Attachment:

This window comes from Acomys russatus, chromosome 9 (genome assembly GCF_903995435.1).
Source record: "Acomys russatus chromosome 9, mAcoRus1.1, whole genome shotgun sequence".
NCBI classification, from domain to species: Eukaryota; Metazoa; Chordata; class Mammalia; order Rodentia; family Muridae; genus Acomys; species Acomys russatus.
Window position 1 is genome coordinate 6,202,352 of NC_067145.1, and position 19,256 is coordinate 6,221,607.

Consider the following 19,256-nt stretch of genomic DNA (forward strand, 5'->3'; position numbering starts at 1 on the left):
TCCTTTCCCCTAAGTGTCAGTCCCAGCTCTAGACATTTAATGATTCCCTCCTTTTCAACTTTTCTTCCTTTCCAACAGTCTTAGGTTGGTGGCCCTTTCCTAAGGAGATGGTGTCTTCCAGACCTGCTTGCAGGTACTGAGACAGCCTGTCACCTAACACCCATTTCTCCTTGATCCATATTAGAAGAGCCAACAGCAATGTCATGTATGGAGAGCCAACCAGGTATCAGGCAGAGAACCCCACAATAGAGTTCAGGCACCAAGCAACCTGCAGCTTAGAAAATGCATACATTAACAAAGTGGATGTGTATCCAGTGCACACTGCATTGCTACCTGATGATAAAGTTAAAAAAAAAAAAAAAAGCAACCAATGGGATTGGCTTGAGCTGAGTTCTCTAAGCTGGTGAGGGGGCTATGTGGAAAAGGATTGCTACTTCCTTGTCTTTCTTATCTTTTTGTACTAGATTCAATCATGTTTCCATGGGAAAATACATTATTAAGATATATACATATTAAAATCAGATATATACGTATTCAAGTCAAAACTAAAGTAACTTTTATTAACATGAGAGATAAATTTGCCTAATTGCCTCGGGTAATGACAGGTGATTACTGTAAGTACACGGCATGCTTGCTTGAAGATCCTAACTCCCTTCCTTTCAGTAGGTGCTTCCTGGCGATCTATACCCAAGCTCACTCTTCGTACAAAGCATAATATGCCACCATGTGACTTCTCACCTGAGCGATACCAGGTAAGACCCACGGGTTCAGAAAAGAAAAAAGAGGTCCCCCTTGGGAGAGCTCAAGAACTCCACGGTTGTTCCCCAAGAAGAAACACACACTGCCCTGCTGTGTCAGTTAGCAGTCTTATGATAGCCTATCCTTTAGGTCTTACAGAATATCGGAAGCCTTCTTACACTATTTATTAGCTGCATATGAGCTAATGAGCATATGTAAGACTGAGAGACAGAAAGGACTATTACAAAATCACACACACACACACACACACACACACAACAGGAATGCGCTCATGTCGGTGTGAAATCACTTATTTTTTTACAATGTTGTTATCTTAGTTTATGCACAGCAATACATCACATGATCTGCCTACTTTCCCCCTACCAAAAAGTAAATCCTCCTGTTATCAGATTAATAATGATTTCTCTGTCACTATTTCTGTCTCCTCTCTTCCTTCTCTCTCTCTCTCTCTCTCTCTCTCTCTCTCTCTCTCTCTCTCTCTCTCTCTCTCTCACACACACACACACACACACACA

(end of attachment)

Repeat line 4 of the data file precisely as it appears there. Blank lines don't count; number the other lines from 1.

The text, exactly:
Window position 1 is genome coordinate 6,202,352 of NC_067145.1, and position 19,256 is coordinate 6,221,607.